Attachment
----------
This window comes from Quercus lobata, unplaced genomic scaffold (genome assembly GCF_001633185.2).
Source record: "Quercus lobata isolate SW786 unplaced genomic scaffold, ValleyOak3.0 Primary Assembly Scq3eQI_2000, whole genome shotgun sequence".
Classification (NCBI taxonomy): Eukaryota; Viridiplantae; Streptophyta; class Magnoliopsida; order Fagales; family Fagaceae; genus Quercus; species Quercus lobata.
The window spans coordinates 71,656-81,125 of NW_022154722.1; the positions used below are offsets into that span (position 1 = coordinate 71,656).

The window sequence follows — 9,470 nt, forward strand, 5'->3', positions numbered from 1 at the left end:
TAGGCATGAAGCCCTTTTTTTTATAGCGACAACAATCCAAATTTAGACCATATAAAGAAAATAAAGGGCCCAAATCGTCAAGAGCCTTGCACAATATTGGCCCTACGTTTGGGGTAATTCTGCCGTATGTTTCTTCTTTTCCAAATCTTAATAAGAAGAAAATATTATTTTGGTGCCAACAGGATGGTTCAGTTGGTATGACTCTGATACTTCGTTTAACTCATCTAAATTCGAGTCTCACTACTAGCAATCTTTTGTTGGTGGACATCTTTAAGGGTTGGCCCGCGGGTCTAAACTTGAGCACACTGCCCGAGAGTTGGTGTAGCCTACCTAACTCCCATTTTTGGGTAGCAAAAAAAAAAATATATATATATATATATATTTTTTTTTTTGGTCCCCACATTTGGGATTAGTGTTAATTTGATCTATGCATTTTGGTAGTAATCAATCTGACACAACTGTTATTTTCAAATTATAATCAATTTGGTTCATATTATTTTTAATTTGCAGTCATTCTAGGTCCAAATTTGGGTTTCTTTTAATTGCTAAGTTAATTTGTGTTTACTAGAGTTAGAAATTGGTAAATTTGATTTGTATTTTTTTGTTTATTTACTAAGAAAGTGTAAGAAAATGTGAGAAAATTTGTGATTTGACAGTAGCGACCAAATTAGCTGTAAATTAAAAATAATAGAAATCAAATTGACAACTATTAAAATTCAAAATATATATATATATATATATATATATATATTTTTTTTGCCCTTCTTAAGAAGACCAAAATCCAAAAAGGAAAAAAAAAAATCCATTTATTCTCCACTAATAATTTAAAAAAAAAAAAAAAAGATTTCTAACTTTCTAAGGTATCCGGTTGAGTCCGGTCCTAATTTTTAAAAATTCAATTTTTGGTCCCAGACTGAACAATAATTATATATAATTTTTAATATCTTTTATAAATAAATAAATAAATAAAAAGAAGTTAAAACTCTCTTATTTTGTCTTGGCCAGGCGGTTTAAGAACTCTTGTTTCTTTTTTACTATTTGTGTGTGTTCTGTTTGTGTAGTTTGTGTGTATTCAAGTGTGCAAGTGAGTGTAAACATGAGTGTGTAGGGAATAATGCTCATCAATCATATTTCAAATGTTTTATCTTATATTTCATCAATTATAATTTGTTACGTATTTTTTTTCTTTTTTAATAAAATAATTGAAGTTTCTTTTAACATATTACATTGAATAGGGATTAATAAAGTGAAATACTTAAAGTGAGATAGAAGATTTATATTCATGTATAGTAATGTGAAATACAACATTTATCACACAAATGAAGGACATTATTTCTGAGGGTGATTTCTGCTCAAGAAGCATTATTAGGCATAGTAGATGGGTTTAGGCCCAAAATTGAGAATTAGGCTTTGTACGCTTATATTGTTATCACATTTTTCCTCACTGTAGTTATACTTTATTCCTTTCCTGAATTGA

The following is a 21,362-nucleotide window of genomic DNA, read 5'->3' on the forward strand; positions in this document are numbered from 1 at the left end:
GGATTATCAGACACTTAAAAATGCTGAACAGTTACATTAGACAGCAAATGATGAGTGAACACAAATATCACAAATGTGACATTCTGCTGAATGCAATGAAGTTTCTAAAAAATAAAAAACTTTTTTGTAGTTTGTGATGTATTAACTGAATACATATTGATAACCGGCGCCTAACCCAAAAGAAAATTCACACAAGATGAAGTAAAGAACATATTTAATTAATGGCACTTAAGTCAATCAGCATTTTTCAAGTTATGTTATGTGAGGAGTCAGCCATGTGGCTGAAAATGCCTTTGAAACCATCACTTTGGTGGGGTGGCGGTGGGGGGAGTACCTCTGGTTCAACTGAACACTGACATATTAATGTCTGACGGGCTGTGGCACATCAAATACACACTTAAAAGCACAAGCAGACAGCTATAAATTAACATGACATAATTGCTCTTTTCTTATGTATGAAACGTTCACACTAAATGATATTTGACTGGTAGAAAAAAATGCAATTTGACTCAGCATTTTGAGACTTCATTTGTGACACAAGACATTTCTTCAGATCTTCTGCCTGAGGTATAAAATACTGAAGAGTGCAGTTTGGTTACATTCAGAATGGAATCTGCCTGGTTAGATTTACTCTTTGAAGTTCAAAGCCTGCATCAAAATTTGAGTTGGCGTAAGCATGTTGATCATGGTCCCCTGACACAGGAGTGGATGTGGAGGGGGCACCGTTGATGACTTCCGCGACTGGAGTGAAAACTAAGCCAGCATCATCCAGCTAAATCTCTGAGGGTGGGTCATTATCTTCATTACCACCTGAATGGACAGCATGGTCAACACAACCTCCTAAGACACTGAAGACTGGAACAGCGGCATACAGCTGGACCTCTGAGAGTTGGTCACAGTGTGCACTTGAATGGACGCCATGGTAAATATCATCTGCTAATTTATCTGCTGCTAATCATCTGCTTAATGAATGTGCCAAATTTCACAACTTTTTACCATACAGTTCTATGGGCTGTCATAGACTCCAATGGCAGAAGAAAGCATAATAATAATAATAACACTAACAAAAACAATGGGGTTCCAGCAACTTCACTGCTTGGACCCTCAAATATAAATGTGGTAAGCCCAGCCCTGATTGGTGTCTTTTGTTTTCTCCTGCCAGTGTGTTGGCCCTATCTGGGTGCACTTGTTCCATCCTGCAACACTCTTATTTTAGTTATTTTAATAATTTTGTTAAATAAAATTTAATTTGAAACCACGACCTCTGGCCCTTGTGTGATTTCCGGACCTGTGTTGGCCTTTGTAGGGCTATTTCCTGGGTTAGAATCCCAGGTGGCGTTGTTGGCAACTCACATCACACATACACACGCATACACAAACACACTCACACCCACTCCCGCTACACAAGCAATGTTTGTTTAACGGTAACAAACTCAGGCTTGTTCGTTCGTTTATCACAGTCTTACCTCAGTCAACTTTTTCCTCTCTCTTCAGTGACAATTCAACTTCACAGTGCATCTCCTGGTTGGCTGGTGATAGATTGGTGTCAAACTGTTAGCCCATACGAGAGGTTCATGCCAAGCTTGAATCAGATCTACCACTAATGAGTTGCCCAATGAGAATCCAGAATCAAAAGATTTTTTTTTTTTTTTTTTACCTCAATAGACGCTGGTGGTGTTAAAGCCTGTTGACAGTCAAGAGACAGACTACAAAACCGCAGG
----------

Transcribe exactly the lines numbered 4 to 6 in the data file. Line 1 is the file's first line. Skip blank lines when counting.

The window spans coordinates 71,656-81,125 of NW_022154722.1; the positions used below are offsets into that span (position 1 = coordinate 71,656).

The window sequence follows — 9,470 nt, forward strand, 5'->3', positions numbered from 1 at the left end:
TAGGCATGAAGCCCTTTTTTTTATAGCGACAACAATCCAAATTTAGACCATATAAAGAAAATAAAGGGCCCAAATCGTCAAGAGCCTTGCACAATATTGGCCCTACGTTTGGGGTAATTCTGCCGTATGTTTCTTCTTTTCCAAATCTTAATAAGAAGAAAATATTATTTTGGTGCCAACAGGATGGTTCAGTTGGTATGACTCTGATACTTCGTTTAACTCATCTAAATTCGAGTCTCACTACTAGCAATCTTTTGTTGGTGGACATCTTTAAGGGTTGGCCCGCGGGTCTAAACTTGAGCACACTGCCCGAGAGTTGGTGTAGCCTACCTAACTCCCATTTTTGGGTAGCAAAAAAAAAAATATATATATATATATATATTTTTTTTTTTGGTCCCCACATTTGGGATTAGTGTTAATTTGATCTATGCATTTTGGTAGTAATCAATCTGACACAACTGTTATTTTCAAATTATAATCAATTTGGTTCATATTATTTTTAATTTGCAGTCATTCTAGGTCCAAATTTGGGTTTCTTTTAATTGCTAAGTTAATTTGTGTTTACTAGAGTTAGAAATTGGTAAATTTGATTTGTATTTTTTTGTTTATTTACTAAGAAAGTGTAAGAAAATGTGAGAAAATTTGTGATTTGACAGTAGCGACCAAATTAGCTGTAAATTAAAAATAATAGAAATCAAATTGACAACTATTAAAATTCAAAATATATATATATATATATATATATATATATTTTTTTTGCCCTTCTTAAGAAGACCAAAATCCAAAAAGGAAAAAAAAAAATCCATTTATTCTCCACTAATAATTTAAAAAAAAAAAAAAAAGATTTCTAACTTTCTAAGGTATCCGGTTGAGTCCGGTCCTAATTTTTAAAAATTCAATTTTTGGTCCCAGACTGAACAATAATTATATATAATTTTTAATATCTTTTATAAATAAATAAATAAATAAAAAGAAGTTAAAACTCTCTTATTTTGTCTTGGCCAGGCGGTTTAAGAACTCTTGTTTCTTTTTTACTATTTGTGTGTGTTCTGTTTGTGTAGTTTGTGTGTATTCAAGTGTGCAAGTGAGTGTAAACATGAGTGTGTAGGGAATAATGCTCATCAATCATATTTCAAATGTTTTATCTTATATTTCATCAATTATAATTTGTTACGTATTTTTTTTCTTTTTTAATAAAATAATTGAAGTTTCTTTTAACATATTACATTGAATAGGGATTAATAAAGTGAAATACTTAAAGTGAGATAGAAGATTTATATTCATGTATAGTAATGTGAAATACAACATTTATCACACAAATGAAGGACATTATTTCTGAGGGTGATTTCTGCTCAAGAAGCATTATTAGGCATAGTAGATGGGTTTAGGCCCAAAATTGAGAATTAGGCTTTGTACGCTTATATTGTTATCACATTTTTCCTCACTGTAGTTATACTTTATTCCTTTCCTGAATTGA